Wednesday, December 23, 2015

Narrated and Abridged: There is (No) Evidence for That: Epistemic Problems in Critical Care Medicine

Below is the narrated video of my powerpoint presentation on Epistemic Problems in Critical Care Medicine, which provides a framework for understanding why we have both false positives and false negatives in clinical trials in critical care medicine and why we should be circumspect about our "evidence base" and our "knowledge".  This is not trivial stuff, and is worth the 35 minutes required to watch the narration of the slideshow.  It is a provocative presentation which gives compelling reasons to challenge our "evidence base" in critical care and medicine in general, in ways that are not widely recognized but perhaps should be, with several suggestions about assumptions that need to be challenged and revised to make our models of reality more reliable.  Please contact me if you would like me to give an iteration of this presentation at your institution.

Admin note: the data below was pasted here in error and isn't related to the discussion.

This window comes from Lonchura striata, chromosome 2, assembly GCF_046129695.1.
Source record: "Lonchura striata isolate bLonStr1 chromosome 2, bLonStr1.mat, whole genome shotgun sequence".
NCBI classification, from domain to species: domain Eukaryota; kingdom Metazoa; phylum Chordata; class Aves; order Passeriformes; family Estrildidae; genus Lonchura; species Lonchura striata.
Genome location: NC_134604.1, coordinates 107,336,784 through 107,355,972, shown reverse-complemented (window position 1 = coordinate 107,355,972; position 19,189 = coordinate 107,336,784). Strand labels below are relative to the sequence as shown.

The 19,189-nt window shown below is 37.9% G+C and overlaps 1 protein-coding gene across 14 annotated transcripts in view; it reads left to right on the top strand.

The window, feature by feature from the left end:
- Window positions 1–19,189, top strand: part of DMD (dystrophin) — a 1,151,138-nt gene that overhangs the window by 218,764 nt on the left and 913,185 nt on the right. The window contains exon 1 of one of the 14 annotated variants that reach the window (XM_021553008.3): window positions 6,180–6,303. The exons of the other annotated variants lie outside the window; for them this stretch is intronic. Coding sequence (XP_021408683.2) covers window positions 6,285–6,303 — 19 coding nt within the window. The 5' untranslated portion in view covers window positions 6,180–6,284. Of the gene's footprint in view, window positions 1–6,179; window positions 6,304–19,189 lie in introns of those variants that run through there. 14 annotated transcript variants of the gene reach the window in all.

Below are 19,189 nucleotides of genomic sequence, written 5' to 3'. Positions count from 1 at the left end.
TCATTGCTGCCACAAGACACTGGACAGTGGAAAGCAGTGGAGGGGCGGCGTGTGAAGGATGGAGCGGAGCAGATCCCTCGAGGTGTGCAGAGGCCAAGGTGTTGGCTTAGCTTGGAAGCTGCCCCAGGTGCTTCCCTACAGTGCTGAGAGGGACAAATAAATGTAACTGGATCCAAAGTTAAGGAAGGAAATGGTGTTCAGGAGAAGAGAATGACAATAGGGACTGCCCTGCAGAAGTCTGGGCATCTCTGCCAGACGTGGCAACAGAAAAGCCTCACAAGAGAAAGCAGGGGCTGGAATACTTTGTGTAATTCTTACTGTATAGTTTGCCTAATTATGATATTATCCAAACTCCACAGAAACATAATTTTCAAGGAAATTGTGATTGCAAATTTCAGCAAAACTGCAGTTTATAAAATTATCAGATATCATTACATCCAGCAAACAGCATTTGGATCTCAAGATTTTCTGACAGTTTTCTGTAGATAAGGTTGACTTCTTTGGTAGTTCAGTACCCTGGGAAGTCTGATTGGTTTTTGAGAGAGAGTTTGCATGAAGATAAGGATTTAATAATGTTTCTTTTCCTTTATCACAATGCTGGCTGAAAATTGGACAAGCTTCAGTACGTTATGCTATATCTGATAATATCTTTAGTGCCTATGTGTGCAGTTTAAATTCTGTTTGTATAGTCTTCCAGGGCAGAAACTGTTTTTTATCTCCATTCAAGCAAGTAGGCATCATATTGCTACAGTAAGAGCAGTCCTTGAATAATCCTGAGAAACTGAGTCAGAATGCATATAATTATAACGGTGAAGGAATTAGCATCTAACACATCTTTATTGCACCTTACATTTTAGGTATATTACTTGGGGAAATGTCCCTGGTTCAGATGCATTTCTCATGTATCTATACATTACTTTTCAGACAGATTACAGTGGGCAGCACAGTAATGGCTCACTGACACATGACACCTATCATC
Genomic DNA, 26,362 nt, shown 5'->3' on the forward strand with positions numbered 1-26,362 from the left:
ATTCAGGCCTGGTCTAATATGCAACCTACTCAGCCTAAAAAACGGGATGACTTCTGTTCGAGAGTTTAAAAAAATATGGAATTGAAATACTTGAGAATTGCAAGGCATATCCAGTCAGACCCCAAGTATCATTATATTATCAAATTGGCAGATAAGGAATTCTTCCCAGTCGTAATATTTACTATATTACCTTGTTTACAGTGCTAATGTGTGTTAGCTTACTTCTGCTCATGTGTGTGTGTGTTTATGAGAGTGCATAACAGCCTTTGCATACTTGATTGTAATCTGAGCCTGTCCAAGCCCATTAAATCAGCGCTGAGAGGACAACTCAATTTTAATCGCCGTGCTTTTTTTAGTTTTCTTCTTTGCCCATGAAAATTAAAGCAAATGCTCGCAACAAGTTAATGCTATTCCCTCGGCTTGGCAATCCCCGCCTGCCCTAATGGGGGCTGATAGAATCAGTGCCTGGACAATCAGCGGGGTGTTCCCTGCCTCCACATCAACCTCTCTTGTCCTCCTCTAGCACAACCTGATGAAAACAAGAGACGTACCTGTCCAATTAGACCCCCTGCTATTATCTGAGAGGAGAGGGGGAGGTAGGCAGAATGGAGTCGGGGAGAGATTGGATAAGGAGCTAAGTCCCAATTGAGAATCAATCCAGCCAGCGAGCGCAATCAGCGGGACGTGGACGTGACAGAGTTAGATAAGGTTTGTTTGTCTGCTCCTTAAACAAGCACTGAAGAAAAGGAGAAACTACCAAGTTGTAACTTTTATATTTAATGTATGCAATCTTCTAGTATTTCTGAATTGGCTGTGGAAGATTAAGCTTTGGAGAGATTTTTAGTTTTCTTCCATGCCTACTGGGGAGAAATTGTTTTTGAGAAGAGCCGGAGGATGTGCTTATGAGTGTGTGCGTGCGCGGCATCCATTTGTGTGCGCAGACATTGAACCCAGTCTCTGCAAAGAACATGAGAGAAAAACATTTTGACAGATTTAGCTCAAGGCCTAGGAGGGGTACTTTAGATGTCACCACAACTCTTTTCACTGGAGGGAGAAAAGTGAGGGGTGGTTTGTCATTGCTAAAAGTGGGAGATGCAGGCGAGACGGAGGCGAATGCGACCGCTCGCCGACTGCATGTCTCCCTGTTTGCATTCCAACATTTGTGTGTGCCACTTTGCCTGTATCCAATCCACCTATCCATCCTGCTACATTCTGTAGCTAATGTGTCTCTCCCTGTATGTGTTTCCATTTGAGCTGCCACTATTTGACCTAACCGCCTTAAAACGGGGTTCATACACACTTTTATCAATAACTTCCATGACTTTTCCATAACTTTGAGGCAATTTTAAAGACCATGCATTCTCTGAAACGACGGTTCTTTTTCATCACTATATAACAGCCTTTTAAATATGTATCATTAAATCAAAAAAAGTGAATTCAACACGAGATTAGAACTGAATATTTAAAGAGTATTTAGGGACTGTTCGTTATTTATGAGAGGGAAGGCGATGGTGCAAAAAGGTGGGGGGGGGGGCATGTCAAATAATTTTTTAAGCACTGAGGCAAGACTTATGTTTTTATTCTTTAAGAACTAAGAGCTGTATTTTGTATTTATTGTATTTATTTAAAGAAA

1. Glitch: There's a brief narration overlap beginning at 7:18.

  2. Yes, I apologize for that. There is not a good way to put narrated videos on the web right now. Slideshare doesn't allow the narration, you would have to do a podcast and post the ppt presentation separately. For some reason I can't upload to microsoft either. The best way I could find to preserve the changing of the slides and the pointer data with narration overlaid was to use a ppt function which converts to wmv video file which I can then upload to youtube. Unfortunately, it takes several hours to do the conversion and about a half hour to do the upload to youtube. Somewhere along that process, the files were corrupted, and I worry that redoing it will make it worse, so I'm electing to leave it as is. Hopefully it doesn't markedly disrupt the cogency of the presentation.


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